Dispatches from Haiti-Forget the Haitian National Palace

By john carroll
Haitian National Palace

(Photo by John Carroll, September 15, 2012)

One of the most beautiful and elegant buildings in the Americas was destroyed in less than a minute on January 12, 2010. The Haitian earthquake crumpled the Haitian National Palace. The quake also destroyed almost all of the other Haitian ministry buildings in downtown Port-au-Prince.

The Palace had been built using American engineers when the US occupied Haiti from 1915-1934.

This edifice was twice as large as our White House and it represented Haitian politics, ruthless dictators, and failed presidents. Many Haitians considered it a “den of corruption”.

Sean Penn and his charity recently volunteered to knock down the vestiges of the Palace. During the last several weeks Penn employed 98% Haitian labor, some American engineers, and used big Caterpillar equipment. The sagging cupulos and most of the building is now at ground level.

The street in front of the Palace is blocked off to traffic and a green mesh has been placed interlacing through the fence surrounding the Palace. The final destruction of this building was shrouded by the mesh and semi-hidden from the public.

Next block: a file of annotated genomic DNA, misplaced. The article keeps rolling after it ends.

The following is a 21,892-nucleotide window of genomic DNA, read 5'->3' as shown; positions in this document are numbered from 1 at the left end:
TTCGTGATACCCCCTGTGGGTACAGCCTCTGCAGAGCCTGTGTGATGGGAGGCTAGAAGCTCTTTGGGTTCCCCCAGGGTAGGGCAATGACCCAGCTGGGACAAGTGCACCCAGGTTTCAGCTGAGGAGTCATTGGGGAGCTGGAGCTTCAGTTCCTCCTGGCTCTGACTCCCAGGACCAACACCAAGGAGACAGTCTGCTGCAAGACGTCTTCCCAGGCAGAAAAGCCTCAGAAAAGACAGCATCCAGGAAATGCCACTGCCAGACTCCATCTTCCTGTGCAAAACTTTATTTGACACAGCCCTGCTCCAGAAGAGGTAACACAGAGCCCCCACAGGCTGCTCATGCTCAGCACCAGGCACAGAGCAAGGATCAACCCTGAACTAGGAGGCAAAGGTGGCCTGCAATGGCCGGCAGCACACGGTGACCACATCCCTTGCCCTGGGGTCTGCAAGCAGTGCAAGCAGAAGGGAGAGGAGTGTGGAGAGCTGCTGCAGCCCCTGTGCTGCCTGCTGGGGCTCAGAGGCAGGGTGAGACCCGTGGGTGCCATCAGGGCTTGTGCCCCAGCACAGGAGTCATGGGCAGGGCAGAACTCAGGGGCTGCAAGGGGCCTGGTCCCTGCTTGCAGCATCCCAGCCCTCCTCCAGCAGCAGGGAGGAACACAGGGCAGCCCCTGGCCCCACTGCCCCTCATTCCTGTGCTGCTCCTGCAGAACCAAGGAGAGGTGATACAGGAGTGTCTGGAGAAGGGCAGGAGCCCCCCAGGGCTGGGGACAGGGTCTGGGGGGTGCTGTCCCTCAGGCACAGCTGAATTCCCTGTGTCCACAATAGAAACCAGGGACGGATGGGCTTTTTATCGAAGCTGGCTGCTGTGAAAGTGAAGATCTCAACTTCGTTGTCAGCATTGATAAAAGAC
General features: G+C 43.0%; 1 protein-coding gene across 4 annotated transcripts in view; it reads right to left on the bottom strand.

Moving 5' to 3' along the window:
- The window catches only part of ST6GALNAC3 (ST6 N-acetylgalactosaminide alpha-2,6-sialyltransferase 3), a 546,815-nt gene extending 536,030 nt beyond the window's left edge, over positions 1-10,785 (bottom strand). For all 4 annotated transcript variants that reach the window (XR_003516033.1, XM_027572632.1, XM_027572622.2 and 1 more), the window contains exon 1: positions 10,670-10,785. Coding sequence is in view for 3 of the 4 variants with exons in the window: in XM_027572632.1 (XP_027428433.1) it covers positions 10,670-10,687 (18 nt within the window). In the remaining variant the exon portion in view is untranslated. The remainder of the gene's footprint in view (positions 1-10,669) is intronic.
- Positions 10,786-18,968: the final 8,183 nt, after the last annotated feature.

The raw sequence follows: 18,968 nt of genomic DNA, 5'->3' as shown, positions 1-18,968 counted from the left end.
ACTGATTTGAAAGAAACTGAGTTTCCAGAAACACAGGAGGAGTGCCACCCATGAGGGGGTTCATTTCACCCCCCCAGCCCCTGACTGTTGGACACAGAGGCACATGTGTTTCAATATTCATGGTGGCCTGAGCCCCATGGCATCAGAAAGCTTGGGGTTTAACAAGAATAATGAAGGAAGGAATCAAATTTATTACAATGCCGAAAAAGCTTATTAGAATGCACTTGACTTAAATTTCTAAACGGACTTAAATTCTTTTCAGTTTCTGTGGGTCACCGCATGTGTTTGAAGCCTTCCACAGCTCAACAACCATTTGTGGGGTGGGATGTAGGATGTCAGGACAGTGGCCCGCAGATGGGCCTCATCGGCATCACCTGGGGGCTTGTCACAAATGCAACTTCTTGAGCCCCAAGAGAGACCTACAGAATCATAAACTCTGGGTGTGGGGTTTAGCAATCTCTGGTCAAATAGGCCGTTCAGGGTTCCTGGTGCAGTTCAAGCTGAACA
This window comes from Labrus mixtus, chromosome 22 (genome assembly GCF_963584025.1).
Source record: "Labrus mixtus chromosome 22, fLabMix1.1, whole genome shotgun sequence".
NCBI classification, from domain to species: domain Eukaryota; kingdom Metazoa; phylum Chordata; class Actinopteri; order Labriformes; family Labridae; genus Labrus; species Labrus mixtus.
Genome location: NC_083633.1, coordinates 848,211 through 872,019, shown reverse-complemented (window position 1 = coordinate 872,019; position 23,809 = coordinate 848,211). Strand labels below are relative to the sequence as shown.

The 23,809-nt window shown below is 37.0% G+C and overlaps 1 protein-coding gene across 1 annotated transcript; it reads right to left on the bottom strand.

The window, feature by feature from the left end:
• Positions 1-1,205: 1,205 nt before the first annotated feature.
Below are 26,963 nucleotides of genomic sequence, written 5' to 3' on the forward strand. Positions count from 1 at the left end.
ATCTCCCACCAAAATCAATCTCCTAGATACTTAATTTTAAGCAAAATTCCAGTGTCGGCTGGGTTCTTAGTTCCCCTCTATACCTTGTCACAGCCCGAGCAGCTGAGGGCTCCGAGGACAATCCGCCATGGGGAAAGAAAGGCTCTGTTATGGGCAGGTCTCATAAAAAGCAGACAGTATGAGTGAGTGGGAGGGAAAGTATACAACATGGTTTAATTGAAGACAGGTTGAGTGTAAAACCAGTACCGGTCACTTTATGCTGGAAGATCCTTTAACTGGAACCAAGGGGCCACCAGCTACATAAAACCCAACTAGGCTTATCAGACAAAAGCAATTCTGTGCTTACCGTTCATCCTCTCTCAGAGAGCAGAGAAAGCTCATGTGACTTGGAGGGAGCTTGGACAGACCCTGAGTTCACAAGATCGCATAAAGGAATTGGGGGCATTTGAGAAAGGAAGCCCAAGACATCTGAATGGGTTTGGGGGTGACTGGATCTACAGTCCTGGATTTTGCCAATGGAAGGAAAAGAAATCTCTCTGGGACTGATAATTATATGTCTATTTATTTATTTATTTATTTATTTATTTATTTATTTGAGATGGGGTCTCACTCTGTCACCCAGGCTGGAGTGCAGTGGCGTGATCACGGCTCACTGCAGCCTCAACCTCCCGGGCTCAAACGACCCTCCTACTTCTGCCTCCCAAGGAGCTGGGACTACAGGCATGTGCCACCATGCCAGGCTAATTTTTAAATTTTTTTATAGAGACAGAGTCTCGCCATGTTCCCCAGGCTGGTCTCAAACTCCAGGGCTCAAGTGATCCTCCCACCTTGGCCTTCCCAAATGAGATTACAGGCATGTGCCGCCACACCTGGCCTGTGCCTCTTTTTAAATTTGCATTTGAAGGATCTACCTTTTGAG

And now Haitian President Michael Martelly states that he does not know where the funding is going to come from to build a new Palace.

Why build a new Palace?

I can promise you that people are dying just a few blocks away for very stupid reasons. Watching sick three-year olds, thirteen-year olds, young men, and skeletalized old ladies gasping for their last few breaths is horrid. Are their lives not more important than another opulent political building?

Port-au-Prince is a morass of misery. The millions of dollars needed to reconstruct another Palace should be used instead to improve the basics that poor humans require to live with a little dignity. Millions of people in Port-au-Prince are trying to live moment-to-moment, breath-to-breath.

(Photo by John Carroll)

President Martelly, forget the symbolism. Please attend to the living.

The Haitian National Palace is history. Let it be.

John A. Carroll, MD



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